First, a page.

John Muir, noted naturalist and conservation leader, spent several months in Florida in 1867. He arrived at Cedar Key in October, seven weeks after setting out from Indiana on a "thousand-mile walk to the Gulf." Muir's journal account of his adventure, which was published in 1916, two years after his death, includes interesting glimpses of the quality of life in the post-Civil War south. "The traces of war," he wrote, "are not only apparent on the broken fields, mills, and woods ruthlessly slaughtered, but also on the countenances of the people." Florida deeply impressed the twenty-nine year old Muir.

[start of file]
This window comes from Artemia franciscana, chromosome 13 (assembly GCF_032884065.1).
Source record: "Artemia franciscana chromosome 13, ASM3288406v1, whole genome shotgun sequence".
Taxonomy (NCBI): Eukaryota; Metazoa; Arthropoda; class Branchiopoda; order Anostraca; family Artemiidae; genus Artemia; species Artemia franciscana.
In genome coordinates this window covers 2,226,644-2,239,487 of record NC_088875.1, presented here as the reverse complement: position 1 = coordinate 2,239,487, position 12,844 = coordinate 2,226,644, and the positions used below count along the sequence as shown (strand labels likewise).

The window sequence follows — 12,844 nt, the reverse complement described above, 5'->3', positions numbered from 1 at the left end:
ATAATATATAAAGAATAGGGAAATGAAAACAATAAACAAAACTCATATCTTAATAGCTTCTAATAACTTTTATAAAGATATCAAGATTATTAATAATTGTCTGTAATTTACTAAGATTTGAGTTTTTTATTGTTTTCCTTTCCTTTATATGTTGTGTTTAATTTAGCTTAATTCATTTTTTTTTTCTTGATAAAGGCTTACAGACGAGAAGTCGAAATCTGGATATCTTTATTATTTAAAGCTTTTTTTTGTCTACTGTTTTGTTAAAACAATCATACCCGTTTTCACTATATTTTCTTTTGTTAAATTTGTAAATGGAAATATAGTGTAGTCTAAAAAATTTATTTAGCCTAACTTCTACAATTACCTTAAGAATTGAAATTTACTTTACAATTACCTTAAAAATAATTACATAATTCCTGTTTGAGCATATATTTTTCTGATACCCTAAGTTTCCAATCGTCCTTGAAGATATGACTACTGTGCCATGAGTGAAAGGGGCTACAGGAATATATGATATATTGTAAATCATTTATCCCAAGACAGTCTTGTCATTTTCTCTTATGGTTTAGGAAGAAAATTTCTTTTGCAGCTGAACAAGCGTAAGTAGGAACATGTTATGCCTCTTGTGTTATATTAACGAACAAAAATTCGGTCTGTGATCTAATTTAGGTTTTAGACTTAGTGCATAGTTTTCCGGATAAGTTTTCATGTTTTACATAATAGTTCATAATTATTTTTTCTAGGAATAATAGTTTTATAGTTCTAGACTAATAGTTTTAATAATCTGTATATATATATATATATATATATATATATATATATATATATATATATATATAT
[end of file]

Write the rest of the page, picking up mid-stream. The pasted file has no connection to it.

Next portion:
He remembered the "watery and vine-tied" land where "the streams are still young," which he had seen and sampled on his way from Fernandina. It was while recovering from a bout with malaria in Cedar Key that Muir first expressed his belief that nature was valuable for its own sake, not only because it was useful for man. This principle guided John Muir throughout his life. In early 1868, he left Cedar Key and eventually settled in California, where he helped establish the Yosemite National Park and, in 1892, the Sierra Club, which became one of our nation's best known environmental organizations.